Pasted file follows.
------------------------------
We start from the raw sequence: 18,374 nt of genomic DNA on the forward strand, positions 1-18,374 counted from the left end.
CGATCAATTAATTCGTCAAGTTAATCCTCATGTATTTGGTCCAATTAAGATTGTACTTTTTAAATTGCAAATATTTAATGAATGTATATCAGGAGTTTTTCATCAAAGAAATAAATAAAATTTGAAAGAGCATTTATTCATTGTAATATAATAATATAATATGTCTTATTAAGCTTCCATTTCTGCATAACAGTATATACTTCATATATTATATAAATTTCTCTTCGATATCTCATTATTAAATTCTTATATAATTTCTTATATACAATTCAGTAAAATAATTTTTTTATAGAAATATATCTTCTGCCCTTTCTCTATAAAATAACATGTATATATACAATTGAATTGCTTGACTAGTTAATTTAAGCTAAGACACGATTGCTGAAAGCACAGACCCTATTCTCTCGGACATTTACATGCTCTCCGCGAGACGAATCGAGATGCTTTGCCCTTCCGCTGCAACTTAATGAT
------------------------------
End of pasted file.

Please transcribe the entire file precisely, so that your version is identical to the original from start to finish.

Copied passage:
We start from the raw sequence: 18,374 nt of genomic DNA on the forward strand, positions 1-18,374 counted from the left end.
CGATCAATTAATTCGTCAAGTTAATCCTCATGTATTTGGTCCAATTAAGATTGTACTTTTTAAATTGCAAATATTTAATGAATGTATATCAGGAGTTTTTCATCAAAGAAATAAATAAAATTTGAAAGAGCATTTATTCATTGTAATATAATAATATAATATGTCTTATTAAGCTTCCATTTCTGCATAACAGTATATACTTCATATATTATATAAATTTCTCTTCGATATCTCATTATTAAATTCTTATATAATTTCTTATATACAATTCAGTAAAATAATTTTTTTATAGAAATATATCTTCTGCCCTTTCTCTATAAAATAACATGTATATATACAATTGAATTGCTTGACTAGTTAATTTAAGCTAAGACACGATTGCTGAAAGCACAGACCCTATTCTCTCGGACATTTACATGCTCTCCGCGAGACGAATCGAGATGCTTTGCCCTTCCGCTGCAACTTAATGAT